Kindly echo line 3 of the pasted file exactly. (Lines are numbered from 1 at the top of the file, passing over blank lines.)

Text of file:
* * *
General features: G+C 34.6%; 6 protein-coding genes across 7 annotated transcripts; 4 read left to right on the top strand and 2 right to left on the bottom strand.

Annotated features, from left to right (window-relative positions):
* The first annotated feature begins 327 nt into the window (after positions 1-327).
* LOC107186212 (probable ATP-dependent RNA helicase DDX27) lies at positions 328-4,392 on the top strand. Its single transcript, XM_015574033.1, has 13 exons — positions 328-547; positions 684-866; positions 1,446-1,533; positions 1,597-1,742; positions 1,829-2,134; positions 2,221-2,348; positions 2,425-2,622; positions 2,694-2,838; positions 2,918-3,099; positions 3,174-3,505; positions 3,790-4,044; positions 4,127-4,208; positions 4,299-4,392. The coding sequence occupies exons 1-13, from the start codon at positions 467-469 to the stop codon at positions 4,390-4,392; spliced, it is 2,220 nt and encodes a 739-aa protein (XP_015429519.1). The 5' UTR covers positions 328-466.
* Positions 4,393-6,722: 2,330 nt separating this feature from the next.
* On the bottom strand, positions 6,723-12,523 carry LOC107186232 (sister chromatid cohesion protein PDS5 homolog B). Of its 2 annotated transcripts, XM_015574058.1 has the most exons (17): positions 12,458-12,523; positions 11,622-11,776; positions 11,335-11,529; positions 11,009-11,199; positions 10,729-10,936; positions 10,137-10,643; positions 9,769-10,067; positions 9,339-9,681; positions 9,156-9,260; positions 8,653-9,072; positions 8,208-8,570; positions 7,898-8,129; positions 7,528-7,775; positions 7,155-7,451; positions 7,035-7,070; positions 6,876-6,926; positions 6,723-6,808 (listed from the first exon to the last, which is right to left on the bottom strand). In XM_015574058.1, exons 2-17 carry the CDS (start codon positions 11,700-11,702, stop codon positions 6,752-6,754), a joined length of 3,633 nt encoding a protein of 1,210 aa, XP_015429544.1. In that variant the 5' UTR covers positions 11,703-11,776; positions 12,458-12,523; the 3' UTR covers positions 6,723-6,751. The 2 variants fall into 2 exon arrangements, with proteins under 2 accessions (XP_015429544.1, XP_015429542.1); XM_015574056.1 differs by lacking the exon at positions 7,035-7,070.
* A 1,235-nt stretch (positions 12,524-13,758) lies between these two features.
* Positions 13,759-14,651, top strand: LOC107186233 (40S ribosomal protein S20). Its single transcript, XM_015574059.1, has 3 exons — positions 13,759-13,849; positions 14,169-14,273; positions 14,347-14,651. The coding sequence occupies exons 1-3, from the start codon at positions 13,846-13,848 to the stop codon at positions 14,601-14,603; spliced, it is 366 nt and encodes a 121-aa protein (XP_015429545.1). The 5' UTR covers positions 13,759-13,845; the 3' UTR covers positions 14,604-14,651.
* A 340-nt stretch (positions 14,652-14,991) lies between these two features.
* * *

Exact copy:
* The first annotated feature begins 327 nt into the window (after positions 1-327).